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Items: 1 to 20 of 26

1.

Glucose

A primary source of energy for living organisms. It is naturally occurring and is found in fruits and other parts of plants in its free state. It is used therapeutically in fluid and nutrient replacement. [from MeSH]

MedGen UID:
42238
Concept ID:
C0017725
Biologically Active Substance; Organic Chemical; Pharmacologic Substance
2.

Glucose-6-phosphate

An ester of glucose with phosphoric acid, made in the course of glucose metabolism by mammalian and other cells. It is a normal constituent of resting muscle and probably is in constant equilibrium with fructose-6-phosphate. (Stedman, 26th ed) [from MeSH]

MedGen UID:
30772
Concept ID:
C0061418
Biologically Active Substance; Organic Chemical; Pharmacologic Substance
3.

Glycogen storage disease

A group of inherited metabolic disorders involving the enzymes responsible for the synthesis and degradation of glycogen. In some patients, prominent liver involvement is presented. In others, more generalized storage of glycogen occurs, sometimes with prominent cardiac involvement. [from MeSH]

MedGen UID:
6639
Concept ID:
C0017919
Disease or Syndrome
4.

Glycogen storage disease due to glucose-6-phosphatase deficiency type Ib

Glycogenosis due to glucose-6-phosphatase deficiency (G6P) type b, or glycogen storage disease (GSD) type 1b, is a type of glycogenosis due to G6P deficiency (see this term). [from ORDO]

MedGen UID:
799577
Concept ID:
CN205861
Disease or Syndrome
5.

Storage disease

MedGen UID:
541100
Concept ID:
C0267971
Disease or Syndrome
6.

Glucose-6-phosphate transport defect

Glycogen storage disease type I (GSDI) is characterized by accumulation of glycogen and fat in the liver and kidneys, resulting in hepatomegaly and renomegaly. The two subtypes (GSDIa and GSDIb) are clinically indistinguishable. Some untreated neonates present with severe hypoglycemia; more commonly, however, untreated infants present at age three to four months with hepatomegaly, lactic acidosis, hyperuricemia, hyperlipidemia, hypertriglyceridemia, and/or hypoglycemic seizures. Affected children typically have doll-like faces with fat cheeks, relatively thin extremities, short stature, and protuberant abdomen. Xanthoma and diarrhea may be present. Impaired platelet function can lead to a bleeding tendency with frequent epistaxis. Untreated GSDIb is associated with impaired neutrophil and monocyte function as well as chronic neutropenia after the first few years of life, all of which result in recurrent bacterial infections and oral and intestinal mucosal ulcers. Long-term complications of untreated GSDI include growth retardation resulting in short stature, osteoporosis, delayed puberty, gout, renal disease, pulmonary hypertension, hepatic adenomas with potential for malignant transformation, polycystic ovaries, pancreatitis, and changes in brain function. Normal growth and puberty is expected in treated children. Most affected individuals live into adulthood. [from GTR]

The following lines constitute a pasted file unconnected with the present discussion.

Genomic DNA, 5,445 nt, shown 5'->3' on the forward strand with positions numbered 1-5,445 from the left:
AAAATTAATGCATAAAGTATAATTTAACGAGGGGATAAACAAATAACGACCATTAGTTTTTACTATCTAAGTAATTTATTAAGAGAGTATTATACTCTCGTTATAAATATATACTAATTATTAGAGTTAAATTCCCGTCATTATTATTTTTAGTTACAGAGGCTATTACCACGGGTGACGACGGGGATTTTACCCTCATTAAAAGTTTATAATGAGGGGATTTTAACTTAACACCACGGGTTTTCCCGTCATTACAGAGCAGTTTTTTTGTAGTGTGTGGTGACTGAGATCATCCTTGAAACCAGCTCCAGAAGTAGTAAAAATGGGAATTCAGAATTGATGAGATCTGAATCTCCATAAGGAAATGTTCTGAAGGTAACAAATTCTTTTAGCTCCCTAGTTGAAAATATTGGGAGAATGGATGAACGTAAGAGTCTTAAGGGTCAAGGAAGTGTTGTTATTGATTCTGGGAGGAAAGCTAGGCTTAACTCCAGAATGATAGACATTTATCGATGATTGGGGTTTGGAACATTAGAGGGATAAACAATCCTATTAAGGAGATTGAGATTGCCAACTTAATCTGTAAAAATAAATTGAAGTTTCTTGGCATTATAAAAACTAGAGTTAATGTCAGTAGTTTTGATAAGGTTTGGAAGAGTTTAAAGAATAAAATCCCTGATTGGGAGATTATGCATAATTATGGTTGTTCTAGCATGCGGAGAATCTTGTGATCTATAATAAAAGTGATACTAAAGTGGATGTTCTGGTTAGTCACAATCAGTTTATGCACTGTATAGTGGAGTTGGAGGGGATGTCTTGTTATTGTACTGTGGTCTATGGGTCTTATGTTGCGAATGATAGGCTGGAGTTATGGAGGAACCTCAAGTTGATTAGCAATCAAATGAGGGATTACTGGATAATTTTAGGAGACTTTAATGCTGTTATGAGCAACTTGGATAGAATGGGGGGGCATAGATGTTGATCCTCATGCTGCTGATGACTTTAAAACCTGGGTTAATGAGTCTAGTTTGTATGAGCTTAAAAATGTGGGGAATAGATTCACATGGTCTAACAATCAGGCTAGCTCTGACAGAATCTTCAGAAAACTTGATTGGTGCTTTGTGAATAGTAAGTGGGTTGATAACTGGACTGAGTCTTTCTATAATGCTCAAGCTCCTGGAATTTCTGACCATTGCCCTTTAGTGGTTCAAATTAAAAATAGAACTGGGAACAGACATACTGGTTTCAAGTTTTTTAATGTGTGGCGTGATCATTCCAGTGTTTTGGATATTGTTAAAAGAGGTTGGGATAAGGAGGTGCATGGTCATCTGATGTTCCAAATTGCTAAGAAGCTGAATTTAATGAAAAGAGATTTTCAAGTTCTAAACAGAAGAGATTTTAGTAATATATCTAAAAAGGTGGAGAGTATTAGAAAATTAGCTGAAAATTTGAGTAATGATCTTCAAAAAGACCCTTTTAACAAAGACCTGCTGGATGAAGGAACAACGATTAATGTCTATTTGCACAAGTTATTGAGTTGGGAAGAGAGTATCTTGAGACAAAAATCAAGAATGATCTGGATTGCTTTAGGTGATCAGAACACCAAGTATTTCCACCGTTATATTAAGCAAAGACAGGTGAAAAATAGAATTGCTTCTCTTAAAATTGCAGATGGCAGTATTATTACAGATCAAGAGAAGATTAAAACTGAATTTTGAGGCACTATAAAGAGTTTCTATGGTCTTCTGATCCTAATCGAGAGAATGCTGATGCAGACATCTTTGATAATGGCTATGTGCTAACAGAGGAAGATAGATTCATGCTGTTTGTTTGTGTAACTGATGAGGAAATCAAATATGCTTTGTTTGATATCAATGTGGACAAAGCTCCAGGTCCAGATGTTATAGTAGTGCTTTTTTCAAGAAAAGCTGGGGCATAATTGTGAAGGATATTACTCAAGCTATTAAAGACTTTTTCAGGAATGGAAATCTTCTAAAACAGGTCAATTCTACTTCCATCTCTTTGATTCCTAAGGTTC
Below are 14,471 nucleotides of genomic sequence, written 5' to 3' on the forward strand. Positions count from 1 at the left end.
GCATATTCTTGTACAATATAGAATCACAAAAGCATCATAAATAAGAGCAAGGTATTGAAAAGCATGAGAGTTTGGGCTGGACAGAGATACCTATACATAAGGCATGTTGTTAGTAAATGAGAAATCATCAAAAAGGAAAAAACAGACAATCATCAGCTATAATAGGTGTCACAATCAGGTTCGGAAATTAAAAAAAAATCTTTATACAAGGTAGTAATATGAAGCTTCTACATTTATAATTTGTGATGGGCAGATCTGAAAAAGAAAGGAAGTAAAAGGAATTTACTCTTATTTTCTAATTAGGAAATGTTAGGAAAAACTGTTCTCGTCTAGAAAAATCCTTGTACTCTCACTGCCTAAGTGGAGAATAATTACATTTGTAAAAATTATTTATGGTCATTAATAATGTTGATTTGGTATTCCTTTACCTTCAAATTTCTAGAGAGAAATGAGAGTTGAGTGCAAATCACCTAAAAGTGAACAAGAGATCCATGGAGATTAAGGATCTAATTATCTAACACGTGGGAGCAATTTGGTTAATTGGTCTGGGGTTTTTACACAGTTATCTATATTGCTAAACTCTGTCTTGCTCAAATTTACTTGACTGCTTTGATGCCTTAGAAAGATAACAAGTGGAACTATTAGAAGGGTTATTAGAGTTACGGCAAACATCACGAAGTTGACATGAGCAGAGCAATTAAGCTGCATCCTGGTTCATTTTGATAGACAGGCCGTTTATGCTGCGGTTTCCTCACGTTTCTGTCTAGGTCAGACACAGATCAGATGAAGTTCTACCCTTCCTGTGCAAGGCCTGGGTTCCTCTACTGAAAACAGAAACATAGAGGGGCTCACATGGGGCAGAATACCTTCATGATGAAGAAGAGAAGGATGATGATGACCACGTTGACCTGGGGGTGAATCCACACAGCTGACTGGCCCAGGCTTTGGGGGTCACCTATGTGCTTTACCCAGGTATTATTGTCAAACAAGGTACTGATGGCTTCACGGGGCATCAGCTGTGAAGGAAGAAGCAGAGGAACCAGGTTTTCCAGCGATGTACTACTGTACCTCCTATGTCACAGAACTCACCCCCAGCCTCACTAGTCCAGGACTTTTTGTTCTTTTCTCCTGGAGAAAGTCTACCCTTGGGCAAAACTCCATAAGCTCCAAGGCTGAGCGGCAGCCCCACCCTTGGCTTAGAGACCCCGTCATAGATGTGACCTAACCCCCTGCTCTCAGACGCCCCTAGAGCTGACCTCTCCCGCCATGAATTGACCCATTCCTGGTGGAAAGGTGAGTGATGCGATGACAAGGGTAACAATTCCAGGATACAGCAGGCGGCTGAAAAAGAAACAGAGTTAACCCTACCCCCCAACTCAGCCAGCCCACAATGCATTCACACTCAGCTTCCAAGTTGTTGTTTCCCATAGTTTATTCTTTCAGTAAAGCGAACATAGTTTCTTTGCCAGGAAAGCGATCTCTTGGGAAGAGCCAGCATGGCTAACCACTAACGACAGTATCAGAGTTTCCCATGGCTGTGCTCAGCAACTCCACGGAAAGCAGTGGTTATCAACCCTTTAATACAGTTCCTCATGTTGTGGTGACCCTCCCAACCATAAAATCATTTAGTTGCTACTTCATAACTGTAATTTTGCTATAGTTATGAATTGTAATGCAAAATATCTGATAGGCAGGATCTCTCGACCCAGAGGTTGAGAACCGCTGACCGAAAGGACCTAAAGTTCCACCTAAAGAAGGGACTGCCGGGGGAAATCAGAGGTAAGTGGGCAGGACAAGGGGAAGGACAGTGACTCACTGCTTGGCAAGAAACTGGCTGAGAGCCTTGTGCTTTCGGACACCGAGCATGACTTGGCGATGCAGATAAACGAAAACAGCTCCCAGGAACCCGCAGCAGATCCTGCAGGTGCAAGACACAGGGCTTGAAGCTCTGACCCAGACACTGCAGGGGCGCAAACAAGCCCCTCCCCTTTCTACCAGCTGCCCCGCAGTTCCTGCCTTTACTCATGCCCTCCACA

MedGen UID:
78644
Concept ID:
C0268146
Disease or Syndrome
7.

Phosphate

Inorganic salts of phosphoric acid. [from MeSH]

MedGen UID:
18434
Concept ID:
C0031603
Inorganic Chemical; Pharmacologic Substance
8.

Point mutation

A mutation caused by the substitution of one nucleotide for another. This results in the DNA molecule having a change in a single base pair. [from MeSH]

MedGen UID:
56498
Concept ID:
C0162735